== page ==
Kevin Love, Wayne Ellington, Ricky Rubio

PBT Roundtable: Who gets the last couple playoff spots in the West?

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Welcome to PBT’s regular roundtable on issues around the NBA, where our writers weigh in on the topic of the day.

Today: The conventional wisdom is in the West the Thunder, Spurs, Clippers, Warriors, Grizzlies and Rockets are playoff locks (barring catastrophe). If true, who gets those final two slots?

Kurt Helin: I think Minnesota, if they can just stay healthy, is maybe the closest thing to a lock for one of those two spots. With Kevin Love and Nikola Pekovic in the paint they have a combination that pairs well together, then in the backcourt there is Ricky Rubio and Kevin Martin, a shot creator and a shooter. Add in Derrick Williams, Chase Budinger and some other depth and I like that team to get a spot. The final spot could go so many ways… but I’ll take Dallas. Jose Calderon’s more conservative style and Dirk Nowitzki’s touches will limit what Monta Ellis has to do in the offense, plus they have some solid rotation guys like Shawn Marion and Samuel Dalembert. But if the Trail Blazers or Nuggets got that slot, it’s not a surprise.

Brett Pollakoff: I’ll go ahead and use this opportunity to remind everybody that the Lakers aren’t going to be as bad as many have projected. While the health of Kobe Bryant is a huge concern, the reality is that there’s still talent on that roster. By all accounts, Steve Nash and Pau Gasol will both be fully healthy by the start of the season, and the team managed to sign some veteran talent at bargain basement prices in Chris Kaman, Nick Young, and Jordan Farmar. Jordan Hill is healthy as well, and if Wes Johnson is ever going to make even a small leap in production given his talent, the time is now in Mike D’Antoni’s system. As long as Kobe plays even 60 regular season games for the Lakers, I like them to make the playoffs. And I agree on Minnesota for the remaining slot in the West — there’s too much talent there if they stay injury-free not to succeed.

If you want to ride with a sleeper, give me New Orleans — Eric Gordon back, along with Jrue Holiday and (begrudgingly) Tyreke Evans make that a backcourt to reckon with.

Darus Soriano: I’m going to go out on a limb and say that the Jazz and the Suns claim the bottom two playoff spo…hahahaha.

Okay, seriously, I’m taking a page from both Brett and Kurt and going with the Lakers and the Timberwolves. While I think both teams will have their issues defensively, they’re the two most talented teams outside that top six and both groups are in line to have a bit more injury luck next season than they did this past one. When you combine that with the fact that both teams are well coached (yes, Lakers’ fans, Mike D’Antoni is actually a good coach) while also having a chip on their shoulders after disappointing seasons last year, both squads have the right ingredients to rack up enough regular season wins to get into the tournament.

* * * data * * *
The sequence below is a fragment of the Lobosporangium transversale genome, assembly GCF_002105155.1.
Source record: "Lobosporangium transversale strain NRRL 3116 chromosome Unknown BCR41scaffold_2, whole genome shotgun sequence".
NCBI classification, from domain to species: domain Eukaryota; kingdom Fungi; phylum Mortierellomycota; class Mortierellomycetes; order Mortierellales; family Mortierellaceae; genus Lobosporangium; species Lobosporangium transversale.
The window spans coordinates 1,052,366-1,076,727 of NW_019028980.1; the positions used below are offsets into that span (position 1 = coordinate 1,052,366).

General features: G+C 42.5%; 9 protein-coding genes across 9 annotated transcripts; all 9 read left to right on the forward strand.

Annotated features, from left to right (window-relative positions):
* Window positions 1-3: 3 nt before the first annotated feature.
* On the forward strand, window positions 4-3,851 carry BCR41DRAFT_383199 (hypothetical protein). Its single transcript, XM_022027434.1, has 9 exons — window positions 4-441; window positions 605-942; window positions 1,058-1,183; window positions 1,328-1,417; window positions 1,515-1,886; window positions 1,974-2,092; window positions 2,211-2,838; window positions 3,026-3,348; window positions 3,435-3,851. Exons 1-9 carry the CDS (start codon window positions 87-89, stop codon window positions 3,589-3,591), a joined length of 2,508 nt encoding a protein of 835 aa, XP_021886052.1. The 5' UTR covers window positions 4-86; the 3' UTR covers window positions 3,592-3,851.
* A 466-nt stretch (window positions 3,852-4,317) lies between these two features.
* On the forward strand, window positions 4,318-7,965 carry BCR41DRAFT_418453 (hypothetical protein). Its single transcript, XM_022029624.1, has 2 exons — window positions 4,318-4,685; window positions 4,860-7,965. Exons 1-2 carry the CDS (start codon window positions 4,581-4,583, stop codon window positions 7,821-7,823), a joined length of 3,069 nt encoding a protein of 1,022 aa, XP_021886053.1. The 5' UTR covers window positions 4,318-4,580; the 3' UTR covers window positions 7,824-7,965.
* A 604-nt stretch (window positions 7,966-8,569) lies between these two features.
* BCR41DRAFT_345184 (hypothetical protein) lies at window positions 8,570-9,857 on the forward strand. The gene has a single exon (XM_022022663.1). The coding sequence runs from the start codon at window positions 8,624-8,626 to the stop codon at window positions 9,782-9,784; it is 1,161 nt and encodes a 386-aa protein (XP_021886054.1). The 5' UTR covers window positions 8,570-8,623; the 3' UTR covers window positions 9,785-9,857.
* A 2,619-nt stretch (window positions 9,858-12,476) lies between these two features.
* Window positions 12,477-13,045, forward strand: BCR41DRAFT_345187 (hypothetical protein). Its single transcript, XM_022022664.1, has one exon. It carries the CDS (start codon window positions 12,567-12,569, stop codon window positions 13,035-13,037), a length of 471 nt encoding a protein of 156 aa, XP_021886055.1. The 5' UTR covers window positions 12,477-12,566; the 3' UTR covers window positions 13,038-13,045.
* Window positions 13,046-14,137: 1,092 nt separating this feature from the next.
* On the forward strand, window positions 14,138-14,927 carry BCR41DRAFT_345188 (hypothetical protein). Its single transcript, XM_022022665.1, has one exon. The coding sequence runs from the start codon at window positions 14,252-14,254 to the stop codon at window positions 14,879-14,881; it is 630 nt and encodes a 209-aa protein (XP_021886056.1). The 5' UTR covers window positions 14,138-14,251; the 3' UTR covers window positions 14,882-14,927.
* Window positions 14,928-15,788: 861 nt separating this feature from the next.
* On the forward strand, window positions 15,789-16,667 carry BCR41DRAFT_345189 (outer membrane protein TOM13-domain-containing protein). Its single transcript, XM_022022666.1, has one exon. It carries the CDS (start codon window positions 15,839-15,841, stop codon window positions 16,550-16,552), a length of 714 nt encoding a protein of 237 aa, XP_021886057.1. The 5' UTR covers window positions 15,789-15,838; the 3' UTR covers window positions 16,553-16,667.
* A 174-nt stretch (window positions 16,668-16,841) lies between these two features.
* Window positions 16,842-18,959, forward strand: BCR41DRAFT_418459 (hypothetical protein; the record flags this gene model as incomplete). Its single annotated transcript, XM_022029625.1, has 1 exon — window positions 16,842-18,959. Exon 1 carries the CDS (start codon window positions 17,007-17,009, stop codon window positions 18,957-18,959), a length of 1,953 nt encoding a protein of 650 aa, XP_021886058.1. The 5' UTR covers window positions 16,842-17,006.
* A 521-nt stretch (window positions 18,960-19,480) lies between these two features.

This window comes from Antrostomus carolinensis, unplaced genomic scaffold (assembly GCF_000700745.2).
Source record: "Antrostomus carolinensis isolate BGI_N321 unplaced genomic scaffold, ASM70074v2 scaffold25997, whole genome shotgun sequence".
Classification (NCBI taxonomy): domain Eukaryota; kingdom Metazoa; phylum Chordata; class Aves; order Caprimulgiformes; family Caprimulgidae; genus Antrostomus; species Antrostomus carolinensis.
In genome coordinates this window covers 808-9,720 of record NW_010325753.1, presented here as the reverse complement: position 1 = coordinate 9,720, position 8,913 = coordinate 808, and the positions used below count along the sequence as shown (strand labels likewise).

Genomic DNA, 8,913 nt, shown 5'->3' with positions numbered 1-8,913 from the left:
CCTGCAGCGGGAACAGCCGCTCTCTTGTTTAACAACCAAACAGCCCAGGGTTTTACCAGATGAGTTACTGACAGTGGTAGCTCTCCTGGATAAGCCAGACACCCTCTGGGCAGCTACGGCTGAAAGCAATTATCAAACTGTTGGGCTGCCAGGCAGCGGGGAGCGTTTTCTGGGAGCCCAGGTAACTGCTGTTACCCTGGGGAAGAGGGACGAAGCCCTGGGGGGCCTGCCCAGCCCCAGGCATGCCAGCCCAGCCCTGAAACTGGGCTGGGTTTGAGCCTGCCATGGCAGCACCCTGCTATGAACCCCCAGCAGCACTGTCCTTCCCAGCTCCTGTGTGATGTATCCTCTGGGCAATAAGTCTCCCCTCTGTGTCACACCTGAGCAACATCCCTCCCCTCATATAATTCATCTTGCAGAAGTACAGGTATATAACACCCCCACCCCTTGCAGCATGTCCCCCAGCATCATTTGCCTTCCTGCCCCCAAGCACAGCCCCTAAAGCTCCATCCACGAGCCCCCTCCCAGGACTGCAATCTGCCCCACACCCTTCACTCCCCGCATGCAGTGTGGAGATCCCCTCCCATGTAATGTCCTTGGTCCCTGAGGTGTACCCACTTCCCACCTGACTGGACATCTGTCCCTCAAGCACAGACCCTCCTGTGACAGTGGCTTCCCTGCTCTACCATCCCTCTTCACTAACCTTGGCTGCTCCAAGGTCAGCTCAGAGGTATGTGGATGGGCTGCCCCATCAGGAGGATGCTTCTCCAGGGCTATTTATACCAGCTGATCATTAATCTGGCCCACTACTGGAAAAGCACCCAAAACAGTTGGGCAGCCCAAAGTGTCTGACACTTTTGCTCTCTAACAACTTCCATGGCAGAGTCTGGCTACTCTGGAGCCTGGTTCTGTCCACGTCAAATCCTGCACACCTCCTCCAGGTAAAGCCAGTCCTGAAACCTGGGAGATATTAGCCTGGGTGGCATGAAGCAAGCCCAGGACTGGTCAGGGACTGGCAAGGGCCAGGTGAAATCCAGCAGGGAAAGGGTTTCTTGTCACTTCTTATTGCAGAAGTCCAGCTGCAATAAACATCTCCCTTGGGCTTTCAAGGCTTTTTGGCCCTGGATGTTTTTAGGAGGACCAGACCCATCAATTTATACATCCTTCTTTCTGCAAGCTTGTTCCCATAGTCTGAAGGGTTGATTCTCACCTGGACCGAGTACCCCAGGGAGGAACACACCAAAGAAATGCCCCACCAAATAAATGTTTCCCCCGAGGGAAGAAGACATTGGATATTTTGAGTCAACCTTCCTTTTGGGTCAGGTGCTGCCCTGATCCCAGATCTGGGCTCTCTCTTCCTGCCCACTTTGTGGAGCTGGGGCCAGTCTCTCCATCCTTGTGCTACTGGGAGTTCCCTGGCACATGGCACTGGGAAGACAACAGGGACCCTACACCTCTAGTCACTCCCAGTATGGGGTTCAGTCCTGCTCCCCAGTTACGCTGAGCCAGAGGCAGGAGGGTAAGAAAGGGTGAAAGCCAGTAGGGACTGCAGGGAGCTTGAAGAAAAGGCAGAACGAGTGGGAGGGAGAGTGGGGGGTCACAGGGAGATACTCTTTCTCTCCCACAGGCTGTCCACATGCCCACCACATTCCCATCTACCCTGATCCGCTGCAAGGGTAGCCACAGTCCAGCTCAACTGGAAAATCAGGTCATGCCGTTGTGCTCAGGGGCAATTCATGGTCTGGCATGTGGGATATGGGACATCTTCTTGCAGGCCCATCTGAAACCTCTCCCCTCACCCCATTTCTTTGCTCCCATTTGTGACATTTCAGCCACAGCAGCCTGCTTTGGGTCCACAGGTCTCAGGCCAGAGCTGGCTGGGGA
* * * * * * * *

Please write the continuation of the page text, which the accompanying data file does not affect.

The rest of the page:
If I were to pick a dark horse team not already mentioned, I’d go with the Kings. I really like the addition of Greivis Vasquez as another point guard to share time with Isaiah Thomas and bring some steady playmaking to that spot by creating shots for his teammates. Plus, in terms of young talent, Sacramento has several nice pieces that, if they can finally put it together (I’m looking at you, DeMarcus Cousins) could make some noise by sneaking up on some of the more established western teams and be in the race past the all-star break

Dan Feldman: I too like the Timberwolves to get one of the spots. I think the Trail Blazers have been ignored in this discussion, and I consider them the safest team to be in the mix. With a young roster and a bench upgrade, they’ll almost definitely be better. The biggest question is whether one of the high-variance teams — Pelicans, Mavericks, Nuggets — nears its potential and passes Portland, Between the three, I suspect one will. If I had to guess, it’s the Pelicans, but I have to pause before picking against Dallas. Rick Carlisle had a rag-tag bunch at .500 last season, and adding a healthy Dirk Nowitzki is a major upgrade.

Rhett Anderson: Los Angeles guy here, a born-and-raised Laker fan. I want them to make the playoffs, but realistically it’s difficult for me to see that happening. Kobe is still Kobe, but he’s getting older and coming off a serious injury. Steve Nash and Pau Gasol will be healthy, but Nash’s minutes are restricted by constant back pain even when healthy. I like the offseason additions (Farmar, Kaman) and Jordan Hill is developing well, but in the end it comes down to Kobe’s return. The team revolves around him, and without him at full strength in 60-65 games, a playoff spot would surprise me.

I agree with Minnesota as one of the final two, and if I had to guess from there it’s a tossup between Dallas (Nowitzki for a full season) and Denver (Faried’s development with the spotlight a little brighter now than before).

Kevin Garnett showed up to Clippers practice, worked out with Blake Griffin

MIAMI, FL - NOVEMBER 17:  Kevin Garnett #21 of the Minnesota Timberwolves looks on during a game against the Miami Heat at American Airlines Arena on November 17, 2015 in Miami, Florida. NOTE TO USER: User expressly acknowledges and agrees that, by downloading and/or using this photograph, user is consenting to the terms and conditions of the Getty Images License Agreement. Mandatory copyright notice:  (Photo by Mike Ehrmann/Getty Images)